Singing through migraines


Me caught in a dazzle of sunlight: something like a migraine aura

A few weeks ago, 200-odd people sang Donizetti’s Requiem to an appreciative audience in the Wellington Salvation Army Citadel. And one of those 200 people was me.

I love this annual workshop, organised by the Wellington Region of the New Zealand Choral Federation. Anyone can join in, anyone at all! On Friday night we start learning an interesting choral work under an exciting director. 24 hours later we perform it, with stunning soloists. In a word, it’s a buzz — intensive learning in a supportive crowd, culminating in one all-or-nothing performance.

The migraine obstacle

Only one problem: I usually get a migraine and don’t make it through to the performance. Staring at little black marks page after page. Sunbeams striking at a particular angle. Bright lights. Heavy concentration. Yep, that’ll do it. But if I go home I’m still happy and satisfied, because I’ve still had most of the experience.

The challenge is always, how long can I last? Two hours, four hours, six hours?

A well-designed score and cunning tricks almost save the day


Some years we sing from scores that look like ants on the march. They’re tiny, cramped, more black than white, barely readable for me. Usability: fail. Page design: fail.

But the Donizetti score has good margins and layout and plenty of white space. Yes, that helps! I placed myself where the sun didn’t shine, took aspirin, drank loads of water and in short played all my anti-migraine cards. Almost made it.

Perfect timing: singing blind

The audience is waiting. We’re ready to perform. The beautiful soloists walk in. The conductor raises his baton … uh oh, is his face a tiny bit blurry?

Here comes the aura, a shimmering zig-zag lightning that grows and moves along its own sweet path. The conductor is a blank. The score is a blur. But I can’t leave now.

I know the first bit. And I feel fine, just blind, no other symptoms. I won’t lip-synch, I’ll sing. And I do, for the entire performance.

I make concessions. I skip the risky bits, like all those fabulous ff opening high notes. My greatest dread is of singing during a solo — imagine that!

The aura wriggles away in time for the applause. I’m fine, really just fine.

Life lessons for me

  • Learn your music really really really really well. I mean really.
  • You’re not a soloist. A kindly crowd will carry you through.
  • Adapt to circumstances.
  • Do your best. Your best is good enough.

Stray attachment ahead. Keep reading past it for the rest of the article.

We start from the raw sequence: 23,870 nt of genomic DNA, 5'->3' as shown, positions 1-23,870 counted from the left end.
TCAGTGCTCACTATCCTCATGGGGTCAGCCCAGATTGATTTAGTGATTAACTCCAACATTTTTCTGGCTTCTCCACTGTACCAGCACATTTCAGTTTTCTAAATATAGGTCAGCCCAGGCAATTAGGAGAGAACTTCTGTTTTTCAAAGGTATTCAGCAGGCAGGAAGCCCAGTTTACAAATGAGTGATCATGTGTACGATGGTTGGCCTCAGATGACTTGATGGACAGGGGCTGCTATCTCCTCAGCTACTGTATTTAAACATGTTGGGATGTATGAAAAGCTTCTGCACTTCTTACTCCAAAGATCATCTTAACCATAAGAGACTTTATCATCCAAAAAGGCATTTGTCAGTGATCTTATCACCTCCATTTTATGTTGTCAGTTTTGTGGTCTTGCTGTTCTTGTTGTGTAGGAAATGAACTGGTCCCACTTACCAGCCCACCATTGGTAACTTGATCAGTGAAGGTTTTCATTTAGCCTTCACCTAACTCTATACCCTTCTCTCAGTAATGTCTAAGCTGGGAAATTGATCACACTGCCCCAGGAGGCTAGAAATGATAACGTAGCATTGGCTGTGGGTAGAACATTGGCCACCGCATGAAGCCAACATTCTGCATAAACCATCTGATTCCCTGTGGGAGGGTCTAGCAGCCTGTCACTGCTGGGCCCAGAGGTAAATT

• Listen to the music in the migraine.
  • Rejoice!

11 thoughts on “Singing through migraines

  1. That’s hard but glad you made it through.

    1. Thanks Kate — I felt triumphant! But duly humbled when our own choir director said she had experienced the same thing — as a soloist!

  2. bone&silver says:

    Well done! ‘The show must go on’ and all that : )

  3. candidkay says:

    Oh my goodness. Sounds awful! I’ve had migraines that have made me want to throw up–but thank goodness they’ve been mainly limited to hormonal swings (after having a baby, etc.). I hope you find a cure for yours . . .

    1. It’s all about managing rather than curing. But I am a born optimist!

  4. Robyn Haynes says:

    I love your spunk!

    1. Ah well it turned out OK

  5. Aunt Beulah says:

    I enjoyed this so much from the experience you were describing to what you learned. I’ve read about migraines but never suffered one, and this is one of the most understandable descriptions I’ve read of the headaches because it’s tied to a specific activity.I’m so glad you were able to sing throughout. Your life lessons are wise, able to be adapted to many circumstances.

  6. I’m so glad you gained so much from this post. That says more about you than me, your openness and positive attitude. As for the life lessons, I’m thinking I should do more of these, for my own sake.

  7. Kathleen says:

    That´s so brave of you!
    I have those visual auras too, in my case they can last for over an hour. I always have to try not to freak out when it happens.
    Well done!

    1. My sympathy. And empathy. It is a truly freaky druggy experience. But aren’t they pretty, those patterns?

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